Poetry: The Stag/A Raw Wind on Iona/Surgery

Published in Dreich Chapbook#5 Animals


The Stag


The sea-loch is kicked bright by white horses. On the hill a stag nibbles at bog myrtle buds. It’s January and he’s been struggling for months. He’s been watched since the bracken began to lean over. His lameness and sharp-hipped aloneness have been noted. He’s been willed to recover, even had a feed block left out for him. But today he is seen shivering in the sleet, his two-toed hooves weighing him in between tussocks of gold Molinia, hind quarters tucked and trembling. More harsh weather on the way. Later, when he is lying curled in half like a calf amongst the birch trees, he is shot. A woodcock flights the shock. The deer stalker lays his blade against one open and glazing eye, just to make sure. He snaps off a birch branch from overhead, places it across the deer, leaves him there for the eagles and foxes to strip back to sheer bone. 


Soon the whole naked breadth of his rib cage is seen mooning beneath the maroon crown of downy birches. No recovery for the stag, but return and renewal, yes: in lustful eagles tumbling the pitch of the sky; in a redmost fox scraping her den; in birch-bark blooming carmine where lenticels spill the silver apart; in subterranean urges as tree roots nose for nutrients under rain running off a stag’s silken bones, and bracken readies to furl up through the beloved unsprung last of him.



A Raw Wind on Iona


Through the window a flock 

of peat-woolled Hebrideans

grazes above a tangled teal sea.

Unhurried horns all face North.


I step outside the hostel to find a day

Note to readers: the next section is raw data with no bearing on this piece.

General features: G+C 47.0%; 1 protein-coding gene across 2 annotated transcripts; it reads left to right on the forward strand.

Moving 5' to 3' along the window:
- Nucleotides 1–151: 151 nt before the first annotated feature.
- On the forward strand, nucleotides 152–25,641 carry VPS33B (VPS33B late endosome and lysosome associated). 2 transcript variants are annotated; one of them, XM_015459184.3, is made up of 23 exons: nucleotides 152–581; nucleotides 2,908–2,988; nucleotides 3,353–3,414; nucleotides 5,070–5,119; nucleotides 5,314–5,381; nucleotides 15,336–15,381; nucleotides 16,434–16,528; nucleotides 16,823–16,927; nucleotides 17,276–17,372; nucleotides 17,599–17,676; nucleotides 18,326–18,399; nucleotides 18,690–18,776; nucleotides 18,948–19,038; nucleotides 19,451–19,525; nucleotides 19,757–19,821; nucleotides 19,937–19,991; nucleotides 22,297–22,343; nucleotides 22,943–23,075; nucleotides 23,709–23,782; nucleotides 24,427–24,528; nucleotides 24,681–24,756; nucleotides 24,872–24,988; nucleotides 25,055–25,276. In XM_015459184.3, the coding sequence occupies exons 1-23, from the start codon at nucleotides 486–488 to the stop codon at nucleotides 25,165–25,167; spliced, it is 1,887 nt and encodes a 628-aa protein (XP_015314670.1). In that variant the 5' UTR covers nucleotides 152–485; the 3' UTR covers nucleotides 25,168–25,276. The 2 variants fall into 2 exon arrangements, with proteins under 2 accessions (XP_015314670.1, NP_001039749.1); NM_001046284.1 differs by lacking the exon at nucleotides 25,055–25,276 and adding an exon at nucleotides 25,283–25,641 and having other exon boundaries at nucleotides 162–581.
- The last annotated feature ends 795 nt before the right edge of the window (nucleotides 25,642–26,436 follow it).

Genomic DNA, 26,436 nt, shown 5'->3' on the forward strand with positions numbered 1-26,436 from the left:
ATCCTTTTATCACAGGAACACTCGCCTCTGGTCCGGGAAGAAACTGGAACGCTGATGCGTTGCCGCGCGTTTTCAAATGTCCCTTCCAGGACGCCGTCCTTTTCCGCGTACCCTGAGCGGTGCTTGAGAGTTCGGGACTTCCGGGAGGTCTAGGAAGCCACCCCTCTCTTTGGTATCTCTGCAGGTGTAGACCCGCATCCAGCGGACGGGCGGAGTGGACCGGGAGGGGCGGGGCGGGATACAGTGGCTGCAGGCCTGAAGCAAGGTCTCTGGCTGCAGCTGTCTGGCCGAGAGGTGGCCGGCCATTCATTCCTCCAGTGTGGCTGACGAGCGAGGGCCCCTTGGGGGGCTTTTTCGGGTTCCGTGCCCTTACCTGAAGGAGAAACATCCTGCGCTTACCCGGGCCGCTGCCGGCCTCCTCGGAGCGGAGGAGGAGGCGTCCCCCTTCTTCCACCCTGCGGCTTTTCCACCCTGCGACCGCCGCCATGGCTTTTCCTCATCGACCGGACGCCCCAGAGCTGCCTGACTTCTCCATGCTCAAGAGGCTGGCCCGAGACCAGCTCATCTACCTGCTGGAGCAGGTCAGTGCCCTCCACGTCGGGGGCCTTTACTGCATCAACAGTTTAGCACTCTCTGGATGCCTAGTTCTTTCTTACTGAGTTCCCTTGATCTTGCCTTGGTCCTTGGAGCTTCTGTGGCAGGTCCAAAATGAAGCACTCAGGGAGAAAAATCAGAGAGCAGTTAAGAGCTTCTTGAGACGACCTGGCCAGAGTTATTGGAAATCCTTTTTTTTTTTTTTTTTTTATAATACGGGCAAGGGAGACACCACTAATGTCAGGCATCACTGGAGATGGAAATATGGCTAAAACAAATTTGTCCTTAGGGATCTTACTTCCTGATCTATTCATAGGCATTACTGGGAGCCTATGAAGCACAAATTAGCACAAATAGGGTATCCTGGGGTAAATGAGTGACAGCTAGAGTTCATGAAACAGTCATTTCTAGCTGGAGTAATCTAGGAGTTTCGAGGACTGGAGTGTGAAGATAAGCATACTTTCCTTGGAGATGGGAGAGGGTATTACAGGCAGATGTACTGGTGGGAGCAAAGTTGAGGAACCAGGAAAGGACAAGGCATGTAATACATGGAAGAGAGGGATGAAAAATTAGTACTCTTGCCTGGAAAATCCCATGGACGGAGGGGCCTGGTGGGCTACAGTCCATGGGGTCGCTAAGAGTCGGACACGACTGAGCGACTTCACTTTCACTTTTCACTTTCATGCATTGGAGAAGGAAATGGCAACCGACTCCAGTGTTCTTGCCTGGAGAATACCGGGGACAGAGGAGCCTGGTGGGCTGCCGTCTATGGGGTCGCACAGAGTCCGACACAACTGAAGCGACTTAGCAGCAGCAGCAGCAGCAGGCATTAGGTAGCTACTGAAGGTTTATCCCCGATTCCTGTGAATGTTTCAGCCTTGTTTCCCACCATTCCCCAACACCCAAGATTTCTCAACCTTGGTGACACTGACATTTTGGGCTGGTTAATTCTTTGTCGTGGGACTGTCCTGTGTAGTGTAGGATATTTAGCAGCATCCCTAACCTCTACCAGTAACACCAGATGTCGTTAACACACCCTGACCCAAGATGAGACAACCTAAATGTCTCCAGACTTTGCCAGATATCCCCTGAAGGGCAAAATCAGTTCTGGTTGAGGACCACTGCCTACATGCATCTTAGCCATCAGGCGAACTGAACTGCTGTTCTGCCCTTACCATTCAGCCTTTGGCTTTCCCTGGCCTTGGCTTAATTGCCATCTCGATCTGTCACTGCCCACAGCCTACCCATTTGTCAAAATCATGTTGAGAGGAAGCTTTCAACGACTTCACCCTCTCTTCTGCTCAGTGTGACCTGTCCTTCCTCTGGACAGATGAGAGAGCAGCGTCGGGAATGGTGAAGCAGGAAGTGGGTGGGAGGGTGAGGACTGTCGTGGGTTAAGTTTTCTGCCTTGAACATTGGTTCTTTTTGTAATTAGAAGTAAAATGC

that has gaeled the birds away,

a morning to fold into, and over, 

with all the heart-heft I can muster.




You breathe in the hog weed and sweetness of bee-bread

re-set on Tiree, you say, just loud enough to hear


Arctic terns serrate the air overhead

you know this time is different


that this re-set will need a surgical blade, or a catastrophe

to extract the longing coiled in your right shoulder


a hold of steel, tightening its grip

from scapula to base of brain


blue-kieled shoulders of ewes

shudder you with softness


so when you see the road-kill hare

on the bend by Hynish


your tears are already there

ready to drop, one by one towards her touching paws


into that perfect heart-shape of tarmac between her knees

onto her spine made bare by sun and tyres and crows.


What would you see

if it was yourself there on the road?


Would that taut yearning have already  

slipped away from your smashed body


have scattered the sanderling

as it made its way towards a slack tide


have disappeared into a star-struck sea 

during that tiny lull in the blackbird’s song


leaving behind only brittling bone

and blood roaming to dust


remnants of a million bright instances 

pressed to the road, staining to rust.